- The capability of the existing infrastructure must be increased more quickly – in particular through small- and medium-scale measures, closing of electrification gaps, reactivation of routes and the expansion and modernisation of private sidings.

2) Digitalisation of the rail system

Digitalisation will improve the capability and reliability of both railway operations and the infrastructure itself. Four shifts are required here, in particular.

- Germany must demonstrate financial and organisational ingenuity in digitalising the entire federal rail network and the vehicle fleets by 2035.

- The key technology for greater efficiency in railway traffic is called digital automatic coupling (DAC). The upgrading of 450,000 wagons across Europe during this decade will cost more than eight billion euros. The companies in the industry will require funding from the federal government and the EU to accomplish this Herculean feat.

- For consumer-friendly public transportation, direct tickets from door to door must be the rule. This also includes industry-wide information about the schedules of all providers in real-time and about modern features, such as capacity utilisation data. 

- The federal government must provide more incentives for innovation, such as by expanding the “Federal Programme for the Future of Railway Traffic” and an innovation bonus for investments in digital, emission-free technologies.

3) Advancing the transportation revolution

A substantial increase in the market share of rail traffic would bring Germany closer to its climate protection goals. More traffic on the rails means a higher quality of life for everyone: fewer traffic jams, less vehicle exhaust, use of less area for transportation and fewer victims of traffic accidents. Three things are urgently necessary for a transportation revolution.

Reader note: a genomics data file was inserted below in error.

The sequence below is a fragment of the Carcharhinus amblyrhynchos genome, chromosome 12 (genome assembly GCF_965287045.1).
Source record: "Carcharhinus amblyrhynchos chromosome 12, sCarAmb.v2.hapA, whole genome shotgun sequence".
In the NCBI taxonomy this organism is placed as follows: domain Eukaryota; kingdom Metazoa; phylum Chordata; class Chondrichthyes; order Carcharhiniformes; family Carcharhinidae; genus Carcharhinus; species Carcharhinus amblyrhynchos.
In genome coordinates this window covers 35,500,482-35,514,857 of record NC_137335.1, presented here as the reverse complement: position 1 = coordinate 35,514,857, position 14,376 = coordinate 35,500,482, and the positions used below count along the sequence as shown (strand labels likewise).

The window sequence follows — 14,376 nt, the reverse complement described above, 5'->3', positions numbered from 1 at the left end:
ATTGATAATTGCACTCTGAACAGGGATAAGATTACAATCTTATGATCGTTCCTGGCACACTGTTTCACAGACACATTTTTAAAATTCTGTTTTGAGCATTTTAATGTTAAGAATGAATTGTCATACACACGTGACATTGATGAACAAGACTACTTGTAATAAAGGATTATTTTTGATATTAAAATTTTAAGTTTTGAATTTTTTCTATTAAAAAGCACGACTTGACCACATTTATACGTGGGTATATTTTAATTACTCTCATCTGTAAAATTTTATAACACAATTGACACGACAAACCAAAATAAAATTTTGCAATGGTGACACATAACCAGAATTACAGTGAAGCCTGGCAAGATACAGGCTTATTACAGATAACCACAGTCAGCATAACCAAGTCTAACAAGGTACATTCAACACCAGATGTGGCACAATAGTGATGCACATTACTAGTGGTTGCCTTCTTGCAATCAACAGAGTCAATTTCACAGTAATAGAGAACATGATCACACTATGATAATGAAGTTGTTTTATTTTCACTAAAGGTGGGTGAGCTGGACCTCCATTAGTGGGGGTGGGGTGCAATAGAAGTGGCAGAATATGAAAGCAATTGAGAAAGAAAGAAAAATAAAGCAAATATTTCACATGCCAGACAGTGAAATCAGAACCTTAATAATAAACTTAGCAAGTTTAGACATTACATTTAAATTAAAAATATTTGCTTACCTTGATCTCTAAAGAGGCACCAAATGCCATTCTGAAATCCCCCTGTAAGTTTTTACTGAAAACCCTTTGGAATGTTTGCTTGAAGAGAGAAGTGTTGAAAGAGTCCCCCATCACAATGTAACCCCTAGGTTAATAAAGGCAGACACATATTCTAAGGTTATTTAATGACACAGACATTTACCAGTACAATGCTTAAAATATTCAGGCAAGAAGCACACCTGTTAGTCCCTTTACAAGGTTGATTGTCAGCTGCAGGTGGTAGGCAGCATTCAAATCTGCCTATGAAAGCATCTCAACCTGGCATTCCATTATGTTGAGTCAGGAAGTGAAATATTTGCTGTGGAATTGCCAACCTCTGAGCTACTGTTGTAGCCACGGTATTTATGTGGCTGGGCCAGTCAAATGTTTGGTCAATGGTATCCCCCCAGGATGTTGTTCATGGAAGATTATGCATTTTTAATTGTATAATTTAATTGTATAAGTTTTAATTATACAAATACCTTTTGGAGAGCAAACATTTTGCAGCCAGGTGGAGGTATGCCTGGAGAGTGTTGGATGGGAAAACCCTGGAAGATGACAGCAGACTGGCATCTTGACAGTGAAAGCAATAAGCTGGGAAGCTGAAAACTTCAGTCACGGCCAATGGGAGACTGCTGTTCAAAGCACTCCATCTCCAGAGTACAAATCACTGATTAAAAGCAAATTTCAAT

- The federal government must improve its freedom of choice in the use of truck toll revenues. In other words, moving away from the principle of “road finances only road” to the principle of “transportation finances transportation”. An accelerated transportation revolution can be financed with the income from the truck toll, the elimination of environmentally harmful subsidies and the introduction of carbon taxes.

- The rail network must be given priority in the federal budget with regard to the construction and expansion of transportation infrastructure and must receive at least two thirds of the respective budget funds.

- A great many individual measures are also necessary to bring about a transportation revolution. It is therefore necessary to exempt the railways from the electricity tax, relieve electric trains of the burden of the Renewable Energies Act levy, establish a framework for future-ready single wagon traffic and provide for a long-term reduction of the fees for infrastructure use in passenger and freight traffic. Fees that represent a unique burden on only the railway sector must be eliminated.